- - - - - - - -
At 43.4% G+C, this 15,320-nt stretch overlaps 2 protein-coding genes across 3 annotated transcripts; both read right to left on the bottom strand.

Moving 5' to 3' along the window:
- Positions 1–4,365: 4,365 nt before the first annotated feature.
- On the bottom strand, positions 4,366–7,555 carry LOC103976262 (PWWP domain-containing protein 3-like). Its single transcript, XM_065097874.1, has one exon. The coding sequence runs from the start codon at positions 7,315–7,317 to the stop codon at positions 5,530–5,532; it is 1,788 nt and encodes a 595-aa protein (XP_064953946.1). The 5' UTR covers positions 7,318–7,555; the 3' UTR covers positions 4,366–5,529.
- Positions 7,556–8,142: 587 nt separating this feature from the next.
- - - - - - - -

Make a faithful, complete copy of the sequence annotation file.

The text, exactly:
At 43.4% G+C, this 15,320-nt stretch overlaps 2 protein-coding genes across 3 annotated transcripts; both read right to left on the bottom strand.

Moving 5' to 3' along the window:
- Positions 1–4,365: 4,365 nt before the first annotated feature.
- On the bottom strand, positions 4,366–7,555 carry LOC103976262 (PWWP domain-containing protein 3-like). Its single transcript, XM_065097874.1, has one exon. The coding sequence runs from the start codon at positions 7,315–7,317 to the stop codon at positions 5,530–5,532; it is 1,788 nt and encodes a 595-aa protein (XP_064953946.1). The 5' UTR covers positions 7,318–7,555; the 3' UTR covers positions 4,366–5,529.
- Positions 7,556–8,142: 587 nt separating this feature from the next.